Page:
The COVID-19 pandemic has brought many changes to our life. It reorganised our life and how we live them. Coronavirus changed our daily routines. It has put many financial pressures, and social isolation has increased multi-fold. We are worried about if we get sick and how minute that illness might be. We are concerned about how long the pandemic will last. There is job insecurity and insecurity about our plans. There is information overload, rumours and misinformation; all of a sudden, everybody becomes an expert.
Therefore, stress, anxiety, fear, sadness and loneliness became part and parcel of our lives.
Self-care strategies for Covid mental health
Self-care strategies put you in charge of your life. It is best for mental and physical health.
Be mindful of your physical health:
- You should get good sleep. Try to form the habit of going to bed and getting up simultaneously every day.
- Try to participate in regular physical activity. Regular exercise reduces anxiety and improves mood.
- Eat healthily. Try to avoid junk food and choose a balanced diet.
- Limit caffeine intake as it may aggravate stress, anxiety and sleep problems.
- Try to avoid tobacco, alcohol and drugs. Smoking puts your lungs at risk. As COVID affects the lungs, the risk increases more. Using alcohol reduces coping skills. The same goes for drugs.
- Avoid sedimentary activity. Try to limit screen time of electronic devices such as television, tablet, computer and phone. Switch your phone to bedtime mode at least 30 before bedtime.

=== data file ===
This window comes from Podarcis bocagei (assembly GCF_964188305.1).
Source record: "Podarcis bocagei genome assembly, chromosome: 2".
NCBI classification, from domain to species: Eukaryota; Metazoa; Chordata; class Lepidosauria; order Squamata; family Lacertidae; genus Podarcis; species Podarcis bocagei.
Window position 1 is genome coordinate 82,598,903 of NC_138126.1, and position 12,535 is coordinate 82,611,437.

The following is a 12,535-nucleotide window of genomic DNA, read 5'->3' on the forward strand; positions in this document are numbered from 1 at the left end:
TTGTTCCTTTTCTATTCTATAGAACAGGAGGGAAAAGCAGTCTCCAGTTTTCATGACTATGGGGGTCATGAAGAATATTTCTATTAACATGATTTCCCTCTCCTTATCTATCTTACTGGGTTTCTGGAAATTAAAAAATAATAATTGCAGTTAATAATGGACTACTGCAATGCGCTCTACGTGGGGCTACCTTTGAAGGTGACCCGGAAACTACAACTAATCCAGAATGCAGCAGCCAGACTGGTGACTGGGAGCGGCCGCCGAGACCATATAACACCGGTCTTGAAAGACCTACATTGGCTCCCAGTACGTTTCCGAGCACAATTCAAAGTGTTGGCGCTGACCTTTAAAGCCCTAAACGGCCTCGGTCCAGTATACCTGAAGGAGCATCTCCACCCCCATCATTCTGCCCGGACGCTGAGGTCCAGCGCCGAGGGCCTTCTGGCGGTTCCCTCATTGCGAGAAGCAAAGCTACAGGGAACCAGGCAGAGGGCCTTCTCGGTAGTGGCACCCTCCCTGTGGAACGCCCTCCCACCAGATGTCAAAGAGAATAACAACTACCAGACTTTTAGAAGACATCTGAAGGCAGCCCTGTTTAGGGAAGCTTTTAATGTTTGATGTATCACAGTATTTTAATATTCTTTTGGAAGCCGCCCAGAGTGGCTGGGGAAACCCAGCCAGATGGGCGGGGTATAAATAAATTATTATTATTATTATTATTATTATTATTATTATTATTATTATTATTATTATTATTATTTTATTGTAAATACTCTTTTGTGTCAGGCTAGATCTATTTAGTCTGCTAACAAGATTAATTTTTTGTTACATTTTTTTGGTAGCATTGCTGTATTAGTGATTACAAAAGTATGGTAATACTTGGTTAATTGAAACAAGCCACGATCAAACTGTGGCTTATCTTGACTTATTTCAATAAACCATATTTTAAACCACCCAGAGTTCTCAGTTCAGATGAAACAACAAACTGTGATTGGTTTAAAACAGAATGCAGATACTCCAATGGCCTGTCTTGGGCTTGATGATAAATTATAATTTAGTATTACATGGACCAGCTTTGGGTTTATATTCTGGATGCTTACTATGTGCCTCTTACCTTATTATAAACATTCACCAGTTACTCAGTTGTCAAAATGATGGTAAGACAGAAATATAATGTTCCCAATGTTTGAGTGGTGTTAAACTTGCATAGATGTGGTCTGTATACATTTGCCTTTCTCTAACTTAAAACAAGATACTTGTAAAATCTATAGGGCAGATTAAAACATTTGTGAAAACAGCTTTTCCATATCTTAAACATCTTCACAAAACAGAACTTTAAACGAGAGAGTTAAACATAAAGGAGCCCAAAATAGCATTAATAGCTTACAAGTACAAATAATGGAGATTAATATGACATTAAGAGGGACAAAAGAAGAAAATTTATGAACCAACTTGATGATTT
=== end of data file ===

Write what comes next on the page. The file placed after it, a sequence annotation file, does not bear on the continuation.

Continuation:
- Recharge yourself with yoga, asanas and pranayama (deep breathing). Yoga and meditation will help you to relax.
Take care of your mind-Covid mental health.
Reduce stress triggers:
- Always try to maintain a regular daily routine. It is vital for your mental health. Stick to a regular schedule, whether it is bedtime routine, time for meals, bathing and getting dressed, work or time for study or exercise. This type of predictability will make you feel more in control.
- Continuous news and updates from news and media regarding COVID or it’s variants such as Omicron can increase your inner fears. Therefore, limit media broadcasts and keep up to date on national and local recommendations. Always trust sources like U.S. Centers for Disease Control and Prevention (CDC) and the World Health Organization (WHO).
- Keep yourself busy. Distractions keep your mind away from negative vibes that feed anxiety and depression.
- Try to engage in hobbies like reading, painting, cooking, etc. These activities will provide positive energy and help you manage depression and anxiety.
Connect and reconnect with others – – Covid Mental Health
A significant thing to do during Covid is to build support and strengthen relationships. If you are in isolation due to covid or are working from home, make time to contact people in your social circle over email, phone, or video chat. Talk to your friends and family and share your thoughts and emotions. This way, you can reduce loneliness and keep away many mental health issues from building up.